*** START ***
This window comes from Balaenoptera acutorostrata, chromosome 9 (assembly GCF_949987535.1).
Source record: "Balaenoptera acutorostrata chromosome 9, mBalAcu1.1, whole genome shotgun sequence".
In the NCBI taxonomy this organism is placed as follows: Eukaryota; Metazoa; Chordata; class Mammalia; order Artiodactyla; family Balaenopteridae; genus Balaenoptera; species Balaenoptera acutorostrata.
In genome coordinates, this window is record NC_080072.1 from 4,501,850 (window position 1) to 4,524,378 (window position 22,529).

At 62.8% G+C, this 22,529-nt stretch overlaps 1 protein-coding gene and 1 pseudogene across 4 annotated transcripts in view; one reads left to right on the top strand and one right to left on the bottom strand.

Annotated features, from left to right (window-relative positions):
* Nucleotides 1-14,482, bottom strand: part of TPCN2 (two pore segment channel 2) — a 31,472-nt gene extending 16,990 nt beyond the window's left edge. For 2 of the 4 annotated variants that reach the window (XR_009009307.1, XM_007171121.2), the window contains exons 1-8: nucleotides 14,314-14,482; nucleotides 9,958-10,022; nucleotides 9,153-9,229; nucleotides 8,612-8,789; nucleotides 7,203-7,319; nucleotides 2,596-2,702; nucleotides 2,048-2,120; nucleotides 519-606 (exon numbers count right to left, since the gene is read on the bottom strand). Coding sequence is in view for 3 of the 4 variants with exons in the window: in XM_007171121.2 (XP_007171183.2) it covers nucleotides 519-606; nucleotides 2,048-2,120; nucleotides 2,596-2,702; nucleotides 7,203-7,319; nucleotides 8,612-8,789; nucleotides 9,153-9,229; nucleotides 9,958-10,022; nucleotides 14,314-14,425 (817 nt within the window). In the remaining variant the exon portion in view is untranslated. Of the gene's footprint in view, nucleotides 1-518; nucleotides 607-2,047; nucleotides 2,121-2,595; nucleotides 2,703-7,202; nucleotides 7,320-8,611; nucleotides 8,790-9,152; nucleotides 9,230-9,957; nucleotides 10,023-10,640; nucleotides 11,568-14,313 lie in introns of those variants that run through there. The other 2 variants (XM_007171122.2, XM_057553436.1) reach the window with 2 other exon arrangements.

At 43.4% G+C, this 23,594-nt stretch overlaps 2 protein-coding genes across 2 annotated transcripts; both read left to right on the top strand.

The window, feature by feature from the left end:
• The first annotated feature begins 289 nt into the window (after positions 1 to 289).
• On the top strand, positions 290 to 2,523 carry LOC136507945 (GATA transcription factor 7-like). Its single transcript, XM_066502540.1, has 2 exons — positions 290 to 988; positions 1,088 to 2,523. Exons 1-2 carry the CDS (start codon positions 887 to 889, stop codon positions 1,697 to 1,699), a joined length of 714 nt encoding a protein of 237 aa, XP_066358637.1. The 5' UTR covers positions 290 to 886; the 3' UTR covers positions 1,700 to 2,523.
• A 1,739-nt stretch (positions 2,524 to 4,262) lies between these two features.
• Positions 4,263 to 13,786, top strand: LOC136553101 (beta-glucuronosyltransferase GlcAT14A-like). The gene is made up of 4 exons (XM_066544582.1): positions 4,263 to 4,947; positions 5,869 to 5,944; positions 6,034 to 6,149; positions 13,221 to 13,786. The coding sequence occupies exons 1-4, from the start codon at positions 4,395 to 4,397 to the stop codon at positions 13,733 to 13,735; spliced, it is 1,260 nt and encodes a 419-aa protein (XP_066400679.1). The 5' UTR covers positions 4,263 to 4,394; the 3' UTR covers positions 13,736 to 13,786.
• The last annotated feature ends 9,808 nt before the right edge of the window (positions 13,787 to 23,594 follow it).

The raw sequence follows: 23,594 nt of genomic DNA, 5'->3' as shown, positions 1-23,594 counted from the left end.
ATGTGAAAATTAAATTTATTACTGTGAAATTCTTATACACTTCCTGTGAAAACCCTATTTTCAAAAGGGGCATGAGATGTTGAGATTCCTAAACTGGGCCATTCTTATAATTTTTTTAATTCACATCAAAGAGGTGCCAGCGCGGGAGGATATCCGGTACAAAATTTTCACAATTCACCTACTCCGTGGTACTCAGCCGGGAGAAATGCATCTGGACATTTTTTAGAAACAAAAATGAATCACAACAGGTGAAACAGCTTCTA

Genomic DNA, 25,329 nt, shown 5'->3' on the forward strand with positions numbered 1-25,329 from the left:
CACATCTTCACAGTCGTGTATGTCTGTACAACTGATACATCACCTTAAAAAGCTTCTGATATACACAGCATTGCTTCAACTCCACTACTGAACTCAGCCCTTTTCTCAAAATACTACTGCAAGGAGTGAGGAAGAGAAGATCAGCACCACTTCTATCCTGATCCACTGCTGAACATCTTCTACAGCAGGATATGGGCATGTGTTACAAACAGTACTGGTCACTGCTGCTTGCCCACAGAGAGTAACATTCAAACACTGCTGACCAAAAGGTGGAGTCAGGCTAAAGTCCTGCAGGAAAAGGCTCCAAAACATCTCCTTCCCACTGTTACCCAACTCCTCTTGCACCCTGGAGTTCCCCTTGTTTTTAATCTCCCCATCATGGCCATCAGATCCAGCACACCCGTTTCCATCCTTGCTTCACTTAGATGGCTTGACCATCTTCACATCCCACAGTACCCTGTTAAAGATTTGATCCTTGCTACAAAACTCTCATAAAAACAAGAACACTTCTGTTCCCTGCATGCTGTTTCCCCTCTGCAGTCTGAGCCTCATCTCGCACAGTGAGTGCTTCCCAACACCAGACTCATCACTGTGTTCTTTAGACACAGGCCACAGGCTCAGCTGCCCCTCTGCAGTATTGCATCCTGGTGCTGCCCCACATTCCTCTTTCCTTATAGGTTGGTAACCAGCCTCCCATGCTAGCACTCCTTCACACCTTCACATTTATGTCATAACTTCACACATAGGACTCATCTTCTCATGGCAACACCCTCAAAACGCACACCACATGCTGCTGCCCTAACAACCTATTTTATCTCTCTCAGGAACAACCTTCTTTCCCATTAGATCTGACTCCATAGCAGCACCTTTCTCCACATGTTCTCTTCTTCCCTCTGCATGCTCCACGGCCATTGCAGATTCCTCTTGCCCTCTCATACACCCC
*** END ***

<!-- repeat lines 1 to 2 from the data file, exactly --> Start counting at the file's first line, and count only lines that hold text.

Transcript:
This window comes from Balaenoptera acutorostrata, chromosome 9 (assembly GCF_949987535.1).
Source record: "Balaenoptera acutorostrata chromosome 9, mBalAcu1.1, whole genome shotgun sequence".